Energy in the Hamiltonian formalism from phase space evolution

In summary, the Hamiltonian for a free falling body can be expressed as H = (p^2)/(2m) + f(y,t) where f(y,t) = mgy + g(t). However, the form of g(t) cannot be determined without explicit information about the potentials involved. Additionally, the Hamiltonian may not necessarily be a physically relevant observable.
  • #1
Jaime_mc2
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The hamiltonian ´for a free falling body is $$H = \dfrac{p^2}{2m} + mgy$$ and since we are using cartesian coordinates that do not depend on time and the potential only depends on the position, we know that ##H=E##. For this hamiltonian, using the Hamilton's equations and initial conditions ##y(0)=0## and ##p(0)=0##, we get the evolution in the phase space: $$y(t) = -\dfrac{1}{2}gt^2\quad p(t)=-mgt$$

Now, imagine the opposite problem: we don't know anything about the system and the potentials involved, but someone gives us the phase space evolution, ##x(t)## and ##p(t)##, for the same initial conditions. Can we get the energy using the hamiltonian formalism?.

From the phase space evolution, we know that ##\dot{y}=-gt = p/m## and ##\dot{p} = -mg##. Then $$ \dot{y}=\dfrac{\partial H}{\partial p} \ \Rightarrow\ H = \dfrac{p^2}{2m} + f(y,t) $$ $$ \dot{p} = -\dfrac{\partial H}{\partial y} = -\dfrac{\partial f}{\partial y} \ \Rightarrow\ f(y,t) = mgy + g(t) $$ Concluding that $$H = \dfrac{p^2}{2m} + mgy + g(t) $$

Apparently, we don't have enough information to determine the form of ##g(t)##. Two questions came to my mind:
  1. Were the Hamilton's equations integrated correctly? This seems to work when I put ##\dot{y}## as a function of ##p##, but woud it work expressing ##\dot{y}## in terms of other combinations of ##y##, ##p## or ##t##?. When is it mathematically correct to get rid of the time variable to integrate the equations?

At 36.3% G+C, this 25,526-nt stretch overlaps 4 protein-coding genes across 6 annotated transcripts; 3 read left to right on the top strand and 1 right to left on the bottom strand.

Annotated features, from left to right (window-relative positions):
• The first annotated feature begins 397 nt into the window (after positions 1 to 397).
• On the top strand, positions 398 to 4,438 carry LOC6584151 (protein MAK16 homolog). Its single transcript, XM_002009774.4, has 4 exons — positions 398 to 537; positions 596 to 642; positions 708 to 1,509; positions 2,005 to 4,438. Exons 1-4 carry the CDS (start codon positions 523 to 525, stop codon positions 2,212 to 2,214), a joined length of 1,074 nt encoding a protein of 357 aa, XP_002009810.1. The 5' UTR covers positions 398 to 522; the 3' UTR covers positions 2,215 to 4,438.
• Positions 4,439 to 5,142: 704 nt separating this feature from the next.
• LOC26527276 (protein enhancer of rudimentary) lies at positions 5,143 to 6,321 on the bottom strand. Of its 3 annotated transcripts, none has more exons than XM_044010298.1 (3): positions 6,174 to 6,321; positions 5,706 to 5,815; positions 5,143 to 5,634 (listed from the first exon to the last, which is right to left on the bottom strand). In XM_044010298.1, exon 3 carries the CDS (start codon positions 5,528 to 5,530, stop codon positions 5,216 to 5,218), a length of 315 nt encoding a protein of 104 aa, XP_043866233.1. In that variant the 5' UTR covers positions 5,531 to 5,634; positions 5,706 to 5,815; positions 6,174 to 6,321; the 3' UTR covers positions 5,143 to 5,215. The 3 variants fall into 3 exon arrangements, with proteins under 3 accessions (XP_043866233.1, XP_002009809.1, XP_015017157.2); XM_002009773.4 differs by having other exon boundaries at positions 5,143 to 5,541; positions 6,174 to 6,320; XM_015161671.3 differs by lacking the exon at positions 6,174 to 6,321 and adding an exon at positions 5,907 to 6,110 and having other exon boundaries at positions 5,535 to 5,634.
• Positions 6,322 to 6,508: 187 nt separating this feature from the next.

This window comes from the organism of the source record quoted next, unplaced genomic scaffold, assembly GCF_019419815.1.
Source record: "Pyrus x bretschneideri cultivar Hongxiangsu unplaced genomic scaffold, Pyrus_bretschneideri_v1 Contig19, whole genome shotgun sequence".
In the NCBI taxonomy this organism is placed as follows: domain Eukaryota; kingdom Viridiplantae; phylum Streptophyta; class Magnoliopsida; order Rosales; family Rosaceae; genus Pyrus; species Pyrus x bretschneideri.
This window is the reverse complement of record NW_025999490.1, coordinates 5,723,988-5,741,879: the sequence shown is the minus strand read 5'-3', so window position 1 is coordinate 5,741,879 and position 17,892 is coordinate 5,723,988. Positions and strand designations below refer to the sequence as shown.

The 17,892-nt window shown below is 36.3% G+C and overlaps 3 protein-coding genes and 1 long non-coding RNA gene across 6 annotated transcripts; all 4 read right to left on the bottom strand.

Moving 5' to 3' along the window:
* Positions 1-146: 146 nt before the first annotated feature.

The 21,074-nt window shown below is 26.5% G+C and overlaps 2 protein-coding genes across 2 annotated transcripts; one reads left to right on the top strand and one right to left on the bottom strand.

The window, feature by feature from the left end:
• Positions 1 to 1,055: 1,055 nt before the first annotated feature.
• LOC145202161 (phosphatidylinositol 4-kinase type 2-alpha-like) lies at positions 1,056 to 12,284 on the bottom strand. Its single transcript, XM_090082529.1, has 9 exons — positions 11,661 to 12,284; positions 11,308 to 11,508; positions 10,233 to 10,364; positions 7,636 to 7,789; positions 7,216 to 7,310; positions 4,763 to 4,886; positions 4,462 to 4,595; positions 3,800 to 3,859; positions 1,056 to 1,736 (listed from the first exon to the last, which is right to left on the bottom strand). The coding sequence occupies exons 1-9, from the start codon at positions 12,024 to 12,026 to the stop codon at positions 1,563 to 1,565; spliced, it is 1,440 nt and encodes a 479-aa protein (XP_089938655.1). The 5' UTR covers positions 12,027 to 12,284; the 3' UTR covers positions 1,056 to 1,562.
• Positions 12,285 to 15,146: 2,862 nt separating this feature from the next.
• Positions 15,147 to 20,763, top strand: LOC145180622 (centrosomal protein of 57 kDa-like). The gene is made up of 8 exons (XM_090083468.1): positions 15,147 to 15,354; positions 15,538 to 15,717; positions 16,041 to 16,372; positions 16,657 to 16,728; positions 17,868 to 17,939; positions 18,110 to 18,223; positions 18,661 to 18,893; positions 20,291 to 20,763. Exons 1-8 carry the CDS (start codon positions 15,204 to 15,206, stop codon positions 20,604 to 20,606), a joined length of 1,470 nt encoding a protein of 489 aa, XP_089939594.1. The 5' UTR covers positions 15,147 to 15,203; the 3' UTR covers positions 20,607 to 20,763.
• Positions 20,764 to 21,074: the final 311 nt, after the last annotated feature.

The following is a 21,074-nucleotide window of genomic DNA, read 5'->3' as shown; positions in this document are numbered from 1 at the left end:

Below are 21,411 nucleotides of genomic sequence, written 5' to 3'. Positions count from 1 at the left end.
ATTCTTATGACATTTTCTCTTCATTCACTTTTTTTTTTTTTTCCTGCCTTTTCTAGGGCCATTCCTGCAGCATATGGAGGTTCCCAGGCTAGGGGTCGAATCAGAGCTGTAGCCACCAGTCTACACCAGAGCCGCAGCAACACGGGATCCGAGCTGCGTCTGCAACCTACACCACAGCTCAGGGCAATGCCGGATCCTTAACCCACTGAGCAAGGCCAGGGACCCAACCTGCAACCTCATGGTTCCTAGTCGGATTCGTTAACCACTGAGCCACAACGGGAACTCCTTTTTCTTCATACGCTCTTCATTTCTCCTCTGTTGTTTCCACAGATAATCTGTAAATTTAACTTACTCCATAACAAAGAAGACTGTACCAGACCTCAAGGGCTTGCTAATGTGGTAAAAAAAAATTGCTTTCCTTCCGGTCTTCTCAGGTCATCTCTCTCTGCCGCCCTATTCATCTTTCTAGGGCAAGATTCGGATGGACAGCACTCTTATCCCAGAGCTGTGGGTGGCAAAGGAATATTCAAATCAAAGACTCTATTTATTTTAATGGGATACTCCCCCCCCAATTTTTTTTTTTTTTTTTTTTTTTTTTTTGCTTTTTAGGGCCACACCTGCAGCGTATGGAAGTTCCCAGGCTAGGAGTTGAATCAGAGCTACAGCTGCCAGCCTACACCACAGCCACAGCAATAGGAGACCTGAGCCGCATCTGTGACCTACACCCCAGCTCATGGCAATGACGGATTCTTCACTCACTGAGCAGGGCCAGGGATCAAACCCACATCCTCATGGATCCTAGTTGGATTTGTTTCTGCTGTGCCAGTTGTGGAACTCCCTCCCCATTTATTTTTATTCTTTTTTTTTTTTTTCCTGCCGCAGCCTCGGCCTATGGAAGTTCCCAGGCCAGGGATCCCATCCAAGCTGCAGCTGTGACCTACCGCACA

2. How can we know the expression for ##g(t)##, and how can we know the relation of the found hamiltonian with the energy if we don't have any explicit information about the potentials?.
 
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  • #2
I think everything is correct. The question you should answer is, whether ##g(t)## is physically relevant or not! Note that a priori the Hamiltonian is just a function to get the equations of motion (via Hamilton's least-action principle in Hamiltonian formulation) but not necessarily a physical observable!
 
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Related to Energy in the Hamiltonian formalism from phase space evolution

1. What is the Hamiltonian formalism?

The Hamiltonian formalism is a mathematical framework used to describe the dynamics of a physical system. It is based on the concept of energy conservation and uses the Hamiltonian function, which represents the total energy of the system, to describe the evolution of the system over time.

2. How is energy represented in the Hamiltonian formalism?

In the Hamiltonian formalism, energy is represented by the Hamiltonian function, which is a mathematical function that takes into account the kinetic and potential energy of a system. The Hamiltonian function is used to calculate the equations of motion for the system and determine how the system evolves over time.

3. What is phase space evolution?

Phase space evolution refers to the movement of a system through its phase space, which is a mathematical space that represents all possible states of the system. In the Hamiltonian formalism, the equations of motion describe how the system evolves through phase space over time.

4. How does the Hamiltonian formalism relate to energy conservation?

The Hamiltonian formalism is based on the principle of energy conservation, which states that the total energy of a closed system remains constant over time. In this formalism, the Hamiltonian function represents the total energy of the system, and the equations of motion describe how this energy is conserved as the system evolves.

5. What are the applications of the Hamiltonian formalism?

The Hamiltonian formalism has many applications in physics, particularly in the study of classical mechanics and quantum mechanics. It is used to describe the dynamics of a wide range of physical systems, including particles, fluids, and fields. It is also used in the development of numerical methods for solving complex physical problems.

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